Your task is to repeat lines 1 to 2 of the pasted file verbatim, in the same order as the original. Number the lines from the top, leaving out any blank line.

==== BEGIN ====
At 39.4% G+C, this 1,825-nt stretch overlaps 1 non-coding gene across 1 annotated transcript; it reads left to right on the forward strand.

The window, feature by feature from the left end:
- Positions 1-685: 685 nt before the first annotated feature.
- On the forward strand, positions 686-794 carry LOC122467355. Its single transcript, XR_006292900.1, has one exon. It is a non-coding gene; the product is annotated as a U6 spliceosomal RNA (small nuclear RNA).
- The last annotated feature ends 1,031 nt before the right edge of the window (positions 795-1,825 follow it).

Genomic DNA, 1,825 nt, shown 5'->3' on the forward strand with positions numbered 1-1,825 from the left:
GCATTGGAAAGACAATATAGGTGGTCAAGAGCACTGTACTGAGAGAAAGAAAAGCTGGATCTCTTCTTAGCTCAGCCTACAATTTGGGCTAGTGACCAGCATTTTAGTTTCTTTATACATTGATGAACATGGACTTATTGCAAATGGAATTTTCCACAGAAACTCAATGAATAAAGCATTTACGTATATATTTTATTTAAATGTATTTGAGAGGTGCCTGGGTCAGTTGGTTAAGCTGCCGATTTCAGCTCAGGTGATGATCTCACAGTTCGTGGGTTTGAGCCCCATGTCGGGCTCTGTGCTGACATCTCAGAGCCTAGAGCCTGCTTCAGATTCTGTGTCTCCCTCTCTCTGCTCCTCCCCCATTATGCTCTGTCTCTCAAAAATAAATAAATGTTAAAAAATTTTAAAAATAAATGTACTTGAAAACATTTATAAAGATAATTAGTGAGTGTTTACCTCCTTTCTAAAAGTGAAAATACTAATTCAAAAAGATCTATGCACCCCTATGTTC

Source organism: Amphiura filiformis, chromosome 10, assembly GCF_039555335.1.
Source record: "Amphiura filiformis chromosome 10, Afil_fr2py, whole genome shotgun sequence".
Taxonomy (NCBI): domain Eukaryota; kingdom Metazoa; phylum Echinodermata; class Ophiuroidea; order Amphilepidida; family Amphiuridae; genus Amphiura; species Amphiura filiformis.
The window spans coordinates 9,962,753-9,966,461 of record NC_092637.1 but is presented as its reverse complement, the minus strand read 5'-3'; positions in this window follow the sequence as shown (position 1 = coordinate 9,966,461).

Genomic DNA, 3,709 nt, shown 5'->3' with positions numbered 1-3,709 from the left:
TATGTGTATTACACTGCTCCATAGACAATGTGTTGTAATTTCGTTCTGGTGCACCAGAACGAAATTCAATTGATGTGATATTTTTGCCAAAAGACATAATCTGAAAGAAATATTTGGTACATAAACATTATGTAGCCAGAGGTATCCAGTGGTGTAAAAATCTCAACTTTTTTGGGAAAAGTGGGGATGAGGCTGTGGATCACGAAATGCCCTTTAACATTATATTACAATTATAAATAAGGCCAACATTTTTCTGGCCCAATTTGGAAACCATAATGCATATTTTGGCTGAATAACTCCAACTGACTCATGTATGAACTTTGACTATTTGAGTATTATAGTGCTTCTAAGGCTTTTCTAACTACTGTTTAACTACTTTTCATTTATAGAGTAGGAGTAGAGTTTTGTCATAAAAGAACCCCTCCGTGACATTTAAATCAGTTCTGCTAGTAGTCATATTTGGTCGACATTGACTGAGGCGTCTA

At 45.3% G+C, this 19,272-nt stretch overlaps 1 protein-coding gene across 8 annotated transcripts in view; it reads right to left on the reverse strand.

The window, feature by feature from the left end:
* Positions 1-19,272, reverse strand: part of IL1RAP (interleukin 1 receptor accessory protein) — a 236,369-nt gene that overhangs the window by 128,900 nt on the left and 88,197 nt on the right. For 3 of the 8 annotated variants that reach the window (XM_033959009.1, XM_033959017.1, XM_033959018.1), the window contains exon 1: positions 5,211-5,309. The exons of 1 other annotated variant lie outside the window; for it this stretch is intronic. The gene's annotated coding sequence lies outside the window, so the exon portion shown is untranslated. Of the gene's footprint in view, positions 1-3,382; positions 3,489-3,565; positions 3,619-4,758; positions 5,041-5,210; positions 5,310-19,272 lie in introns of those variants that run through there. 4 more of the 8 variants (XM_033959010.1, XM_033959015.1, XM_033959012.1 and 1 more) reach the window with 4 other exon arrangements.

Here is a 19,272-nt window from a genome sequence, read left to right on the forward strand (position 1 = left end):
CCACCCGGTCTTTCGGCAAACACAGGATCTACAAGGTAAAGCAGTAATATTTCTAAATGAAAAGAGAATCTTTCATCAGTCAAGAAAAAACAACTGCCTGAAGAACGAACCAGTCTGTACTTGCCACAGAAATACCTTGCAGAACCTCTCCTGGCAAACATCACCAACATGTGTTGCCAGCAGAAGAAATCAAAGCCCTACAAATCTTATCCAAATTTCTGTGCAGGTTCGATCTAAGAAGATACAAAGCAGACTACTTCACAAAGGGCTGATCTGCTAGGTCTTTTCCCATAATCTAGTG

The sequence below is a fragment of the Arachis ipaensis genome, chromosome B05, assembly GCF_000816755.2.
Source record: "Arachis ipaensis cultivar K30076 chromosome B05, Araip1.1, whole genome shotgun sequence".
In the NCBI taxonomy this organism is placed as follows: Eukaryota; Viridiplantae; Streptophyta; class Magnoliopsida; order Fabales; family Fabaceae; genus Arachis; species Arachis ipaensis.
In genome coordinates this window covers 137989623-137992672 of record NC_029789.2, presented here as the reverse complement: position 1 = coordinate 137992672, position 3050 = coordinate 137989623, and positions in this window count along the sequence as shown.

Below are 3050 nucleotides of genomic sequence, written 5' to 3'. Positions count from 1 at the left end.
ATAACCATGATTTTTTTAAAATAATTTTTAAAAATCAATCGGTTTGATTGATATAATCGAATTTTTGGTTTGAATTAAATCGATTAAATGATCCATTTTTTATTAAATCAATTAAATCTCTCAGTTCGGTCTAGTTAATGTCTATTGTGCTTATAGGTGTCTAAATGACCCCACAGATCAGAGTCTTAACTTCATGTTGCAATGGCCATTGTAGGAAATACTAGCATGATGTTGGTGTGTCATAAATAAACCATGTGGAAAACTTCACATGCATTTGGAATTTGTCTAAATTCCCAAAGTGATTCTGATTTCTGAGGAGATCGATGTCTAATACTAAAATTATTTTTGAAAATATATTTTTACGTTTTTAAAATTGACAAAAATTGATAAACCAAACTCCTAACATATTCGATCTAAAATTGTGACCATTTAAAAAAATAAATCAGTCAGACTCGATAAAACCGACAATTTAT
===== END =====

At 39.4% G+C, this 1,825-nt stretch overlaps 1 non-coding gene across 1 annotated transcript; it reads left to right on the forward strand.

The window, feature by feature from the left end: